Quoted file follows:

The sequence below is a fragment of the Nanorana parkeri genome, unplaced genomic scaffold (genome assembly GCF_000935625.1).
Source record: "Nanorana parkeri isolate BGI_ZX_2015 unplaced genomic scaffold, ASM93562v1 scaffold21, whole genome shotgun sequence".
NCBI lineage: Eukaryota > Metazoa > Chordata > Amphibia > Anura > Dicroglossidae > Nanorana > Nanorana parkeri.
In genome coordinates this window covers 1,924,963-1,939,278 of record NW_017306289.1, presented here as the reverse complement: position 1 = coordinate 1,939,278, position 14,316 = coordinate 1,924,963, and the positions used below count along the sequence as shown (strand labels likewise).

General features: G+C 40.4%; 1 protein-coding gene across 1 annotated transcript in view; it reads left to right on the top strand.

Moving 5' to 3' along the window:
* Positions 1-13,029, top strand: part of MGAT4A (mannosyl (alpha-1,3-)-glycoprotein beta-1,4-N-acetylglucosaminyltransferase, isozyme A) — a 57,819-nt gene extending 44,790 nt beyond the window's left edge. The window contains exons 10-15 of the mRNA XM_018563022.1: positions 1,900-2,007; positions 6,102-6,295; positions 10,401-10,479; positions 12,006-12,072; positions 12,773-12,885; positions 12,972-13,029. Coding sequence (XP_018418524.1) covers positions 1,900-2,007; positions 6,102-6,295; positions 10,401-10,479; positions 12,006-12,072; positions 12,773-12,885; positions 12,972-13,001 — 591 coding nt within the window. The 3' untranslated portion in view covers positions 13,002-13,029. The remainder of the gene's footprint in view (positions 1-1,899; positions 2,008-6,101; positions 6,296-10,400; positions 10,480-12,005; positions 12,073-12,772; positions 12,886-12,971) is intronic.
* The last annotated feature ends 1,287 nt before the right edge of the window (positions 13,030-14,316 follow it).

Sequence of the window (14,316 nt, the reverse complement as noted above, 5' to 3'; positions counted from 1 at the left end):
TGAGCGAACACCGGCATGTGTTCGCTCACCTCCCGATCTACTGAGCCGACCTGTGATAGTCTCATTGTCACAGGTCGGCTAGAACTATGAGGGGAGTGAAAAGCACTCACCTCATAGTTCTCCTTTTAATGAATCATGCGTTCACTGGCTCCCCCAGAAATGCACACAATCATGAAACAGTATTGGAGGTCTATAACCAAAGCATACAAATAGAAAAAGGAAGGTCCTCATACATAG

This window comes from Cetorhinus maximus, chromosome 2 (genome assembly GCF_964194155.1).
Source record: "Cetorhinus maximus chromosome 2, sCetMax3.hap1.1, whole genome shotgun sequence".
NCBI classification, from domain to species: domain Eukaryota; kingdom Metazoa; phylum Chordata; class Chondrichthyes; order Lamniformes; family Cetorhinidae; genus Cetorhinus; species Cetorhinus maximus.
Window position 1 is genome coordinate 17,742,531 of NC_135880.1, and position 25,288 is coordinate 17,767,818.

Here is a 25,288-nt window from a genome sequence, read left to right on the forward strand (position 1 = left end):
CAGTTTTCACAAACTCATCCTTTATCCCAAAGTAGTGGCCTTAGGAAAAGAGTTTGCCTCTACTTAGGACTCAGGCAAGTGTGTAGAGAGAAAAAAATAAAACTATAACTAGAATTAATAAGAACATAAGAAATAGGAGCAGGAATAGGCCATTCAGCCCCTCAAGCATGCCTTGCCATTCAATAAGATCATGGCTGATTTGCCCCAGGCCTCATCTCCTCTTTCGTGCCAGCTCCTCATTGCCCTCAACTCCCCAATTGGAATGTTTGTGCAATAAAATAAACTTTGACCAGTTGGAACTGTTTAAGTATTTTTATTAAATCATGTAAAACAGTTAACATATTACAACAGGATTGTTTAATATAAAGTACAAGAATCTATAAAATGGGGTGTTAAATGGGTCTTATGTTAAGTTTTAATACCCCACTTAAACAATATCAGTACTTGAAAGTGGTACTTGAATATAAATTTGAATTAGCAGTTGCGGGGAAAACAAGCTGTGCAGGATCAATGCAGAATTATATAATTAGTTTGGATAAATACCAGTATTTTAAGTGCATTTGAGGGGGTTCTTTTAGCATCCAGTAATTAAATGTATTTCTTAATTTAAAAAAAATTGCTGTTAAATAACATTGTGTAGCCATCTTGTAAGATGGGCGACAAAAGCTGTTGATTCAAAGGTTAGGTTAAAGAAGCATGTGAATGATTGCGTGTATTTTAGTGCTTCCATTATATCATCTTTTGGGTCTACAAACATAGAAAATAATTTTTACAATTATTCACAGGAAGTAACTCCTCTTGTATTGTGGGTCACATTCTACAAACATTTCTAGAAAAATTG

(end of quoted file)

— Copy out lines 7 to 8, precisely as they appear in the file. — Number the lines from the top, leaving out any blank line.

* Positions 1-13,029, top strand: part of MGAT4A (mannosyl (alpha-1,3-)-glycoprotein beta-1,4-N-acetylglucosaminyltransferase, isozyme A) — a 57,819-nt gene extending 44,790 nt beyond the window's left edge. The window contains exons 10-15 of the mRNA XM_018563022.1: positions 1,900-2,007; positions 6,102-6,295; positions 10,401-10,479; positions 12,006-12,072; positions 12,773-12,885; positions 12,972-13,029. Coding sequence (XP_018418524.1) covers positions 1,900-2,007; positions 6,102-6,295; positions 10,401-10,479; positions 12,006-12,072; positions 12,773-12,885; positions 12,972-13,001 — 591 coding nt within the window. The 3' untranslated portion in view covers positions 13,002-13,029. The remainder of the gene's footprint in view (positions 1-1,899; positions 2,008-6,101; positions 6,296-10,400; positions 10,480-12,005; positions 12,073-12,772; positions 12,886-12,971) is intronic.
* The last annotated feature ends 1,287 nt before the right edge of the window (positions 13,030-14,316 follow it).